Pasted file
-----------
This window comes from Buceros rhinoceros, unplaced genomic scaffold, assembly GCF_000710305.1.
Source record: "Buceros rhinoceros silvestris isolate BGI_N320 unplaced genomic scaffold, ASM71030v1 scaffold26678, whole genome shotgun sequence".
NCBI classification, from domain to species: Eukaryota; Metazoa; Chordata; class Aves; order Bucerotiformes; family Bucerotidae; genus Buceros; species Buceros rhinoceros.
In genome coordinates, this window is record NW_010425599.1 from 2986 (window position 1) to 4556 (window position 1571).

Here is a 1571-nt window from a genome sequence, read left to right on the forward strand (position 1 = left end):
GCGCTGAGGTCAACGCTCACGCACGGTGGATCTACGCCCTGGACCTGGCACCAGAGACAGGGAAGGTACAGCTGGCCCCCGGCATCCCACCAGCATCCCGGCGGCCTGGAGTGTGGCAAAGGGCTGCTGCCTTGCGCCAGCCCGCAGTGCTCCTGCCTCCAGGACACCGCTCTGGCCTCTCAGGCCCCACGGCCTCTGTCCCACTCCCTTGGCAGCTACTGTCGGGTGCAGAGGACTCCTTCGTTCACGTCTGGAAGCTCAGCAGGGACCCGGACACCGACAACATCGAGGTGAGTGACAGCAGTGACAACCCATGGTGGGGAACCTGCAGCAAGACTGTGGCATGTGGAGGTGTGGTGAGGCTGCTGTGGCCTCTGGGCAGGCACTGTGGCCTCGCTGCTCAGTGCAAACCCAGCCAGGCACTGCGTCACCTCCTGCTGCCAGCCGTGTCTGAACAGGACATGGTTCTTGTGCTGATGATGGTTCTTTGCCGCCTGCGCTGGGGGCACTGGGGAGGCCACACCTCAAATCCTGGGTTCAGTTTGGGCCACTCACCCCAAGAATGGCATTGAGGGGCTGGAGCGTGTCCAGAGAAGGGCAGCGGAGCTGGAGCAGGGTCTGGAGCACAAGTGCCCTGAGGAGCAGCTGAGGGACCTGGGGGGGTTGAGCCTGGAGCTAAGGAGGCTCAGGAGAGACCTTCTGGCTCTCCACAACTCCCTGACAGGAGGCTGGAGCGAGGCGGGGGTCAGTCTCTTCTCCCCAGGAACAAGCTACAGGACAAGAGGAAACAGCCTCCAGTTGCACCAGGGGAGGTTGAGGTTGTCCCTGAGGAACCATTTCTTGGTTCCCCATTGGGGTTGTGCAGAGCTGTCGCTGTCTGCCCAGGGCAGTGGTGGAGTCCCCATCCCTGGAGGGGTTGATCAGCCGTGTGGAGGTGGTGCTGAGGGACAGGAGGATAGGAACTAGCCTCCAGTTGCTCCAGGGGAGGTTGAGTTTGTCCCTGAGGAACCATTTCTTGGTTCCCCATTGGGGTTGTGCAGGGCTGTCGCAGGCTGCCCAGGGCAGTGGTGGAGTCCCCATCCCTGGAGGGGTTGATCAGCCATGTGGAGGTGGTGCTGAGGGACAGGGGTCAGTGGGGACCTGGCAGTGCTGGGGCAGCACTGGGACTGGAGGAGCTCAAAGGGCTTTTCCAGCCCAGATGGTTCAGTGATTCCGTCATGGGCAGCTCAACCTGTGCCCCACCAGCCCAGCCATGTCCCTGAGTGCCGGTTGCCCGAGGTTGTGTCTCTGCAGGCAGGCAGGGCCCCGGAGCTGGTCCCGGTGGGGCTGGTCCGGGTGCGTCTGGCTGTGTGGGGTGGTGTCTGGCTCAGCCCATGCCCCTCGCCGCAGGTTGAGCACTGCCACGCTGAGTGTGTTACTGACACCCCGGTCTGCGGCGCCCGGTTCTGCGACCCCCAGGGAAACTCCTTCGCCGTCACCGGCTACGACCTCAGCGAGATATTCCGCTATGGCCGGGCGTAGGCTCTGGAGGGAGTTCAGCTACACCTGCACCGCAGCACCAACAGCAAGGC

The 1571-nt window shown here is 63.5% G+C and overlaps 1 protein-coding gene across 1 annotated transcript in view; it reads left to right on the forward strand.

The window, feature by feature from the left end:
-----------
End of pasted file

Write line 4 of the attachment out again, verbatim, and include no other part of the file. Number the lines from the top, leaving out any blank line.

In genome coordinates, this window is record NW_010425599.1 from 2986 (window position 1) to 4556 (window position 1571).